Numi had had what seemed to be very strong emotional reactions to others in the group - not negative, but very sensitive. She had also, in her feedback, tended to tell a large and very big story about herself. So when it came to working with her, I remarked on this. I remarked on her big stories, and the big emotions that she showed. She started talking about her history, which I was interested in. She had been on medication, so I asked her about what had happened so she had to go on medication. She started going into the story in very great details. The story was important and there were many big events that helped me understand what had led to her taking medication. However, the stories led, one to the other, and I we could have sat there all day while she told me stories all day about her distress, her life, what had happened, her difficulties.
In Gestalt, stories have value, but what we are more interested in is coming into the here and now, working with the experiment and attending to the relationship. So I interrupted her and said, "I am having an experience right now of getting lost in your stories, and I often have that experience with you.” She started going into another story and I said, "I am getting lost right now, and need to find a different way to connect with you.” So instead of criticising her, telling her to do something different, I was telling her about me, about my difficulties. This is the dialogical approach.
Her habit was to tell stories, rather than communicate directly and interpersonally. So I guided her to firstly contact her feelings. She told me she felt shaky. I then connected this to our relationship, in the present. I asked her what it was about the experience with me that felt shaky. She replied that she felt comfortable with me, though she was concerned about judgements I might have about her stories.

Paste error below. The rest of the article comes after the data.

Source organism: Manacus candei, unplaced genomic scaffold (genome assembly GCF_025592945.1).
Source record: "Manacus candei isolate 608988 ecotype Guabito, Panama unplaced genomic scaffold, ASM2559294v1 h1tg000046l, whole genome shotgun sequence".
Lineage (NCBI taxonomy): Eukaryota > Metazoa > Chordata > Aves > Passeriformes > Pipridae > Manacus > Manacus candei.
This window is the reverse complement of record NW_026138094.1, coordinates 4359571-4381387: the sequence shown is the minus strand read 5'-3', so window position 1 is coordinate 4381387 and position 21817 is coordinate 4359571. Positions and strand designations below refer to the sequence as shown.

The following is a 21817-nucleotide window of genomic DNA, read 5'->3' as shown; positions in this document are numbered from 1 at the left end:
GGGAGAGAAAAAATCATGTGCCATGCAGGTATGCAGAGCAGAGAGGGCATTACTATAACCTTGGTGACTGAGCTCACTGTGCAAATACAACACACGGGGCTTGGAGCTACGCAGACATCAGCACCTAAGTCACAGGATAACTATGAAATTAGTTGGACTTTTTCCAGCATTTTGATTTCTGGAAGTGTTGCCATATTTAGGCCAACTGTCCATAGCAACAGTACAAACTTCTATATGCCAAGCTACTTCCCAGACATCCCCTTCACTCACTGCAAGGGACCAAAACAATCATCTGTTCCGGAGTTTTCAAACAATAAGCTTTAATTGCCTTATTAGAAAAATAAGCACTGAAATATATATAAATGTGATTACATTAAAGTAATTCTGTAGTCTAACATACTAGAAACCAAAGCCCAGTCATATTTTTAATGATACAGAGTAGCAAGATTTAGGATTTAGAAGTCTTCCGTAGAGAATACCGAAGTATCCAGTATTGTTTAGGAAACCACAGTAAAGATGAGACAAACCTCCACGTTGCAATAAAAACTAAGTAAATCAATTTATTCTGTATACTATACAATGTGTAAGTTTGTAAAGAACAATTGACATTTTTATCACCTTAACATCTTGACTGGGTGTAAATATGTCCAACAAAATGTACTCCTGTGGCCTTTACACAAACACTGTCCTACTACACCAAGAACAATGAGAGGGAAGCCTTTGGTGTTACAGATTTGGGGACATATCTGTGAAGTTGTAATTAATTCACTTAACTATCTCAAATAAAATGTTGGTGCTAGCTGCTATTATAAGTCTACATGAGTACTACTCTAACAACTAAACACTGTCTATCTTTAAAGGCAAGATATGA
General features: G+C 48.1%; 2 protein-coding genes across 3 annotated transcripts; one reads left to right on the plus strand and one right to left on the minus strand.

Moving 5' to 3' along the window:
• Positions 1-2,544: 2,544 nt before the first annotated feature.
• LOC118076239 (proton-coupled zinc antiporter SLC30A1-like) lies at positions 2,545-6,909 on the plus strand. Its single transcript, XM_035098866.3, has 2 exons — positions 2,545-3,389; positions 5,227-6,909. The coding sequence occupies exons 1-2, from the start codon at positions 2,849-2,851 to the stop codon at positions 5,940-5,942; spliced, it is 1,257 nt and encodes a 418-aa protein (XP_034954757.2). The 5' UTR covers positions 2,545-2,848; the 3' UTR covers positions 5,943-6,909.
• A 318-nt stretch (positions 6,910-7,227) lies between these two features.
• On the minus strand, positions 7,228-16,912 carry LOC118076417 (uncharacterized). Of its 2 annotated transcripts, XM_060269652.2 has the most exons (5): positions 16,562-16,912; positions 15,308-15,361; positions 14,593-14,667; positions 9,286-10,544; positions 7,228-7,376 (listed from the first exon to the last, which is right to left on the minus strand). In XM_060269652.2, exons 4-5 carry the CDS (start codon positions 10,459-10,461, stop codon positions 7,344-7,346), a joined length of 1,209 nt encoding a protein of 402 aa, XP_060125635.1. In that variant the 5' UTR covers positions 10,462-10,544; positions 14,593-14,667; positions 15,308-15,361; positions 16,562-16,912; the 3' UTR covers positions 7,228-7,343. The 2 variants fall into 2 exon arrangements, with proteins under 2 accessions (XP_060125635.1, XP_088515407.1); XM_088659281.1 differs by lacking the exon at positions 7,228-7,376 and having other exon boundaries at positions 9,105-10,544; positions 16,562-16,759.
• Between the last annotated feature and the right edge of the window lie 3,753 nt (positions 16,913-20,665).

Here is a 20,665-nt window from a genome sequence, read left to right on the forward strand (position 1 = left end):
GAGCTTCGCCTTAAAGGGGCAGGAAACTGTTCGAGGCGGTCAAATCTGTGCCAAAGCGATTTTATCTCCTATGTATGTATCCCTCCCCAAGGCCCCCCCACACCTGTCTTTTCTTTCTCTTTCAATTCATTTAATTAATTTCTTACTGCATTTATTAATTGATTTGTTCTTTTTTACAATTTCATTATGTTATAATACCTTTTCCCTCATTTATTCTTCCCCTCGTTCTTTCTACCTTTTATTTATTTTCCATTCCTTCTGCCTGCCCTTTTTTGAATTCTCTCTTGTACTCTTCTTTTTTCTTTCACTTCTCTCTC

I gave her one of my judgements - I thought that she had suffered a lot, and at the same time, I thought that she had managed to survive some very difficult circumstances. Although many people think therapy is non-judgemental, this is a very limited view. Judgements are part of most human interactions; what is important in Gestalt is being able to make clear choices about when and where to bring in judgements - in service of the client. And to identify my own thoughts of judgements clearly and precisely, and articulate them in ways that contain information about myself.
She relaxed some more, and I invited her to come fully into the present of our experience. She tended to be so lost in her own stories, subsequently losing the listener, that it was a new experience for her to come into the actual experience of relationship, especially one that was non-threatening.
This in itself was a healing experience.
Posted by Steve Vinay Gunther